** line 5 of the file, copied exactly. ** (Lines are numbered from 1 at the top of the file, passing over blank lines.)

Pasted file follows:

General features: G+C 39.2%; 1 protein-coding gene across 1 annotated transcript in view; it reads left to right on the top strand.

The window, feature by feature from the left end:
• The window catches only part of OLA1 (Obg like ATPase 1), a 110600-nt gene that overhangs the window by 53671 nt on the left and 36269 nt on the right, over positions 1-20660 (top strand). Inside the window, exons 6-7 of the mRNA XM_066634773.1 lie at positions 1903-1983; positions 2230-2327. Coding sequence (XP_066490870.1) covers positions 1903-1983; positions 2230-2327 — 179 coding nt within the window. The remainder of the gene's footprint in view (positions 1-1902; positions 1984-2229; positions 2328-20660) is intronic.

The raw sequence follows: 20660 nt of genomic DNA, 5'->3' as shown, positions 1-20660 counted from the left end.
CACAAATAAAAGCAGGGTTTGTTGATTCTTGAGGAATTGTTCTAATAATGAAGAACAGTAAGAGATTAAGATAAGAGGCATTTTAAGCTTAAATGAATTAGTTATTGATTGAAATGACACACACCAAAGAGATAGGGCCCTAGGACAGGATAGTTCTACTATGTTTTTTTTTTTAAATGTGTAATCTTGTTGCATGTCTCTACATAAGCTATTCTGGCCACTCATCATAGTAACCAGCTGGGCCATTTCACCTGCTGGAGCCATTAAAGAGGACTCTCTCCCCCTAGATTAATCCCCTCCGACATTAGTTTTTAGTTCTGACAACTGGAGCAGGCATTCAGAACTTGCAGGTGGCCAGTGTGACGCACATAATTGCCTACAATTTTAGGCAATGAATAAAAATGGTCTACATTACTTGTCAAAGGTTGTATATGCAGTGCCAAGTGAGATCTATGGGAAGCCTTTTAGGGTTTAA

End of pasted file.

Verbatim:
CACAAATAAAAGCAGGGTTTGTTGATTCTTGAGGAATTGTTCTAATAATGAAGAACAGTAAGAGATTAAGATAAGAGGCATTTTAAGCTTAAATGAATTAGTTATTGATTGAAATGACACACACCAAAGAGATAGGGCCCTAGGACAGGATAGTTCTACTATGTTTTTTTTTTTAAATGTGTAATCTTGTTGCATGTCTCTACATAAGCTATTCTGGCCACTCATCATAGTAACCAGCTGGGCCATTTCACCTGCTGGAGCCATTAAAGAGGACTCTCTCCCCCTAGATTAATCCCCTCCGACATTAGTTTTTAGTTCTGACAACTGGAGCAGGCATTCAGAACTTGCAGGTGGCCAGTGTGACGCACATAATTGCCTACAATTTTAGGCAATGAATAAAAATGGTCTACATTACTTGTCAAAGGTTGTATATGCAGTGCCAAGTGAGATCTATGGGAAGCCTTTTAGGGTTTAA